Co-teaching

Access Program has a salient feature of co-teaching at its Centers. As an assessment for such a feature, Ganga Ram Gautam and Miriam Corneli jointly facilitated co-teaching. During the facilitation, they introduced ‘Tree Metaphor’, as a tool for effectively analysing our co-teaching. Using tree metaphor, the assessment and analysis of co-teaching was carried out by participants from different Centers in terms of fruits, shoots, seeds and roots. We found our analysis of co-teaching almost similar. For instance, when I and my co-teacher analyzed our co-teaching classes, the fruits of our co–teaching –making   classroom a fun zone, our shoots –utilizing our experience to make our classes effective by discussing with each other, the seeds—about five hours’ discussion to prepare a lesson plan and though we haven’t been successful in executing it yet to and the roots—we both are from education background and quite familiar with different methodologies. We both are co-operative and flexible. As a result, our co-teaching has always been successful.

The co-teachers at Access Centers are co-operative and they have been successful in making their classes effective, applying a variety of teaching methods. Before both the facilitators concluded the session, they provided us the effective model of co-teaching, which further helped us to improve our co-teaching further. Our co-teaching would have been more successful and we would not have faced challenges in managing the roles while implying this concept if the training on ‘co-teaching’ was provided before the Access classes started.

SECOND DAY

The second day of training consisted of four different sessions; ABCD model of lesson planning, public speaking, group discussions and American culture.

ABCD Model of Lesson Planning

Upon the presentations of the lesson plans made by respective Centers, Hemant Raj Dahal, president of NELTA made comments on them. Based on his observation and experience, he shared that most of the teachers usually miss the important parts ‘context’ and ‘expectation’ of our learners while planning their lessons. The discussion became livelier when Access teachers shared their challenges for preparing an effective lesson plan. To address those challenges, facilitator Dahal concluded the session with the introduction and use ABCD model of lesson planning for preparing effective lesson plans.

Public Speaking

The second session ‘Public Speaking’ facilitated by Motikala Subba Dewan was worth effective as it provided us the ideas of public speaking in various contexts. During the session, we were divided into different groups and each group was assigned a topic to prepare a speech. After the group leaders delivered their respective speeches, they were analyzed in terms of both strong areas and the areas to improve. I found the session constructive for not only for speaking in public but also for facilitating students to present their ideas in our regular classroom instruction.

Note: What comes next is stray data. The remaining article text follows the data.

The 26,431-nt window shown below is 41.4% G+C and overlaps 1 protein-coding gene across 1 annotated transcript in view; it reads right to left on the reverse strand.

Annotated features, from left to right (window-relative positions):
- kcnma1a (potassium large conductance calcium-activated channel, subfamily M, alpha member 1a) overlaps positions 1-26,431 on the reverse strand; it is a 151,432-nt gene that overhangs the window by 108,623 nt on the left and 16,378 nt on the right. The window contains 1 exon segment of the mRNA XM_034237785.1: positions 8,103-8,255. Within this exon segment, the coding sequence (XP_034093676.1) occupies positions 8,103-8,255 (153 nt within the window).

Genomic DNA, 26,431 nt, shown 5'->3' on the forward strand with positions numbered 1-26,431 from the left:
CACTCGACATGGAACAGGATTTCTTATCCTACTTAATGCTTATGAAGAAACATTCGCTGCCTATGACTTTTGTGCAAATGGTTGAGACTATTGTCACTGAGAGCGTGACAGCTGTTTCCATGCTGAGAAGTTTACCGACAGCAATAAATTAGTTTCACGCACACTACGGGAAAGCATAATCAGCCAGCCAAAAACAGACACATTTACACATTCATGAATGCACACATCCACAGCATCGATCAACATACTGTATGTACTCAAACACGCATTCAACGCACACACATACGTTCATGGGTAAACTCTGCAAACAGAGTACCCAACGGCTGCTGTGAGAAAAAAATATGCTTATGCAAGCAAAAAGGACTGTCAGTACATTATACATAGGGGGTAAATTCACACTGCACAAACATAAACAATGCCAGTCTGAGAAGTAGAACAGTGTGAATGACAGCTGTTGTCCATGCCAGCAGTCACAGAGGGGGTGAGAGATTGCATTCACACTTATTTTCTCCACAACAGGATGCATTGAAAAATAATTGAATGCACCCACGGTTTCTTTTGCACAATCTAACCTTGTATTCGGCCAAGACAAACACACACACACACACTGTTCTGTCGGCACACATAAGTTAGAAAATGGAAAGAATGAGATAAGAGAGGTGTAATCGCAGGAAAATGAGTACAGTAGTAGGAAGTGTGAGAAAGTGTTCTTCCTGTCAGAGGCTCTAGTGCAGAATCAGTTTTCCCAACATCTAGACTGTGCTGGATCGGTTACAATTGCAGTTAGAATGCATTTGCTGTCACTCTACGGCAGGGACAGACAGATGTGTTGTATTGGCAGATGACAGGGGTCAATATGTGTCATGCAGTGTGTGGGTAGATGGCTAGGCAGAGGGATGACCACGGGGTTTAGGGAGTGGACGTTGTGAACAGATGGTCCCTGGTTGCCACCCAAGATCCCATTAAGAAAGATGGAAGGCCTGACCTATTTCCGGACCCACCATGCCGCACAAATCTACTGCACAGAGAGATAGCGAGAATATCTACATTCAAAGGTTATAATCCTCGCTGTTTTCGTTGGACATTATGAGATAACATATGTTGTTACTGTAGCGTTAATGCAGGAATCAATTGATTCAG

Group Discussions

In the third session, Sara Denne Boltan facilitated us how to conduct group works effectively in our classrooms. She presented to the idea of evaluating the involvement of group members with the help of questionnaire.  It can be an effective tool to actively involve all our students in a group work. The handouts and materials provided by her were helpful for our Access classes while organizing group discussions. She also facilitated us with how to play ‘Dice Game’, which can act as an important catalyst to energize our students for developing speaking skills.

U.S. Values and Culture

Besides improving English language skills, Access Program aims to impart the knowledge of the U.S. values and culture to the participant students and sensitize them about cultural differences. The session facilitated by Sara helped us better understand the American culture that students are expected to learn. Her presentation included contextual conversational patterns, different meaning of facial expressions, and notion of leadership, concept of ‘self’ and other different American cultures.  She further clarified that Access students are expected to learn visible parts of American culture such as the food Americans eat in different festivals, their language and music.

Acknowledgements:

As an Access teacher, I got this wonderful opportunity to attend the training I have reflected above. For this, I am grateful to ‘English Access Microscholarship Program (Access Program)’ implemented by Nepal English Language Teachers’ Association (NELTA) with sponsorship and support of the U.S. Embassy Kathmandu/the US Department of State.

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Mandira

Mandira Adhikari is currently working as a teacher for the Access Program in Lalitpur. She has completed her M.Ed in ELT from Kathmandu University. She is also a life member of NELTA.